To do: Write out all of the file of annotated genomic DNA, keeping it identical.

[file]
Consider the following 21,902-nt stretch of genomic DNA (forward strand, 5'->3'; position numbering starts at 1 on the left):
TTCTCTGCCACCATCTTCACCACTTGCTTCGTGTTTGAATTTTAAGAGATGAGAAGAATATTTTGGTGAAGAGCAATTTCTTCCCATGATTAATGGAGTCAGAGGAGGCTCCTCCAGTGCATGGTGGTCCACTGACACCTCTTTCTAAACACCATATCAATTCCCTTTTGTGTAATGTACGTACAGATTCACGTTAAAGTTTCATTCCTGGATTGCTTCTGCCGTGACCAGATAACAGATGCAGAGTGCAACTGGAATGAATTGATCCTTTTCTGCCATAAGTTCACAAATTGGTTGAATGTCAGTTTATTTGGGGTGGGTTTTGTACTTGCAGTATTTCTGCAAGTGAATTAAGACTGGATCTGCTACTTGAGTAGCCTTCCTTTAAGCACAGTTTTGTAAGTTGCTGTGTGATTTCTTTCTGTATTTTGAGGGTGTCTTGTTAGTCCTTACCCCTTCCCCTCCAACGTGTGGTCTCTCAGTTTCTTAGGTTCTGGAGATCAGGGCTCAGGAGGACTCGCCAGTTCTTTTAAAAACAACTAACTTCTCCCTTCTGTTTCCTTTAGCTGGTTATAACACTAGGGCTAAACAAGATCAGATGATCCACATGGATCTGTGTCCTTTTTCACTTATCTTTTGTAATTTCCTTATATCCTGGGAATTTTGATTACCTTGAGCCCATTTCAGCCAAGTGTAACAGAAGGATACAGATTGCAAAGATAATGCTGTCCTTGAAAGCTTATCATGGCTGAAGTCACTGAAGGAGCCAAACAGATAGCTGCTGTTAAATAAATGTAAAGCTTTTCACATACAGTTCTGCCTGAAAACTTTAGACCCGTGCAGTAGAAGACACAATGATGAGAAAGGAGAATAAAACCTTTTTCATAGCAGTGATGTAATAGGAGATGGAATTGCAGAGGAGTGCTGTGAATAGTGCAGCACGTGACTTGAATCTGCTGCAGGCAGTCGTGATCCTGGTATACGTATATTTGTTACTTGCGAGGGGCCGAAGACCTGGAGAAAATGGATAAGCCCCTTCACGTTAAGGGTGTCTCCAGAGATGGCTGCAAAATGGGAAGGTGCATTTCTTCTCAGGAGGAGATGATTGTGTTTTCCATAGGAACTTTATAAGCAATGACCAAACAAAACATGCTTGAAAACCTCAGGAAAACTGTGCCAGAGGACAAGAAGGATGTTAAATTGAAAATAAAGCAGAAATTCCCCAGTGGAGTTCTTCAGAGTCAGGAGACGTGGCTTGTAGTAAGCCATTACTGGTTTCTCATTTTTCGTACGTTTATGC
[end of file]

Consider the following 21,902-nt stretch of genomic DNA (forward strand, 5'->3'; position numbering starts at 1 on the left):
TTCTCTGCCACCATCTTCACCACTTGCTTCGTGTTTGAATTTTAAGAGATGAGAAGAATATTTTGGTGAAGAGCAATTTCTTCCCATGATTAATGGAGTCAGAGGAGGCTCCTCCAGTGCATGGTGGTCCACTGACACCTCTTTCTAAACACCATATCAATTCCCTTTTGTGTAATGTACGTACAGATTCACGTTAAAGTTTCATTCCTGGATTGCTTCTGCCGTGACCAGATAACAGATGCAGAGTGCAACTGGAATGAATTGATCCTTTTCTGCCATAAGTTCACAAATTGGTTGAATGTCAGTTTATTTGGGGTGGGTTTTGTACTTGCAGTATTTCTGCAAGTGAATTAAGACTGGATCTGCTACTTGAGTAGCCTTCCTTTAAGCACAGTTTTGTAAGTTGCTGTGTGATTTCTTTCTGTATTTTGAGGGTGTCTTGTTAGTCCTTACCCCTTCCCCTCCAACGTGTGGTCTCTCAGTTTCTTAGGTTCTGGAGATCAGGGCTCAGGAGGACTCGCCAGTTCTTTTAAAAACAACTAACTTCTCCCTTCTGTTTCCTTTAGCTGGTTATAACACTAGGGCTAAACAAGATCAGATGATCCACATGGATCTGTGTCCTTTTTCACTTATCTTTTGTAATTTCCTTATATCCTGGGAATTTTGATTACCTTGAGCCCATTTCAGCCAAGTGTAACAGAAGGATACAGATTGCAAAGATAATGCTGTCCTTGAAAGCTTATCATGGCTGAAGTCACTGAAGGAGCCAAACAGATAGCTGCTGTTAAATAAATGTAAAGCTTTTCACATACAGTTCTGCCTGAAAACTTTAGACCCGTGCAGTAGAAGACACAATGATGAGAAAGGAGAATAAAACCTTTTTCATAGCAGTGATGTAATAGGAGATGGAATTGCAGAGGAGTGCTGTGAATAGTGCAGCACGTGACTTGAATCTGCTGCAGGCAGTCGTGATCCTGGTATACGTATATTTGTTACTTGCGAGGGGCCGAAGACCTGGAGAAAATGGATAAGCCCCTTCACGTTAAGGGTGTCTCCAGAGATGGCTGCAAAATGGGAAGGTGCATTTCTTCTCAGGAGGAGATGATTGTGTTTTCCATAGGAACTTTATAAGCAATGACCAAACAAAACATGCTTGAAAACCTCAGGAAAACTGTGCCAGAGGACAAGAAGGATGTTAAATTGAAAATAAAGCAGAAATTCCCCAGTGGAGTTCTTCAGAGTCAGGAGACGTGGCTTGTAGTAAGCCATTACTGGTTTCTCATTTTTCGTACGTTTATGC